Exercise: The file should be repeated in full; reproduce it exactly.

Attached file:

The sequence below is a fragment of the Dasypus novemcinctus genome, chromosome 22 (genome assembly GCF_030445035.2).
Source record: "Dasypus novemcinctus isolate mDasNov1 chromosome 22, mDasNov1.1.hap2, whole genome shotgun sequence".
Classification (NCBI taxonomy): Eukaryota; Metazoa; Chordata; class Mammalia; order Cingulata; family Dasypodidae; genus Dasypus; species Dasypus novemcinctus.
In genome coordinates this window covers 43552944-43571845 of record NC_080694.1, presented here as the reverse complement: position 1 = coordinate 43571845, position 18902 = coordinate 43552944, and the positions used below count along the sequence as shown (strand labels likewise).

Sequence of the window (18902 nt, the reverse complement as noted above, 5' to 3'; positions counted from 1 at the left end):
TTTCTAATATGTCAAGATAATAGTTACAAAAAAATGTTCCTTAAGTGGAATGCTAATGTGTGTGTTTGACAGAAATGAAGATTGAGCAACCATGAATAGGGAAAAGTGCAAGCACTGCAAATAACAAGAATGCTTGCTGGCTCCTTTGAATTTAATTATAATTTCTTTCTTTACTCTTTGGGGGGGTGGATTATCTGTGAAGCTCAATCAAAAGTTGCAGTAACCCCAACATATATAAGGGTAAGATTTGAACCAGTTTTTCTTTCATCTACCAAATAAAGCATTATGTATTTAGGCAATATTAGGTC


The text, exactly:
The sequence below is a fragment of the Dasypus novemcinctus genome, chromosome 22 (genome assembly GCF_030445035.2).
Source record: "Dasypus novemcinctus isolate mDasNov1 chromosome 22, mDasNov1.1.hap2, whole genome shotgun sequence".
Classification (NCBI taxonomy): Eukaryota; Metazoa; Chordata; class Mammalia; order Cingulata; family Dasypodidae; genus Dasypus; species Dasypus novemcinctus.
In genome coordinates this window covers 43552944-43571845 of record NC_080694.1, presented here as the reverse complement: position 1 = coordinate 43571845, position 18902 = coordinate 43552944, and the positions used below count along the sequence as shown (strand labels likewise).

Sequence of the window (18902 nt, the reverse complement as noted above, 5' to 3'; positions counted from 1 at the left end):
TTTCTAATATGTCAAGATAATAGTTACAAAAAAATGTTCCTTAAGTGGAATGCTAATGTGTGTGTTTGACAGAAATGAAGATTGAGCAACCATGAATAGGGAAAAGTGCAAGCACTGCAAATAACAAGAATGCTTGCTGGCTCCTTTGAATTTAATTATAATTTCTTTCTTTACTCTTTGGGGGGGTGGATTATCTGTGAAGCTCAATCAAAAGTTGCAGTAACCCCAACATATATAAGGGTAAGATTTGAACCAGTTTTTCTTTCATCTACCAAATAAAGCATTATGTATTTAGGCAATATTAGGTC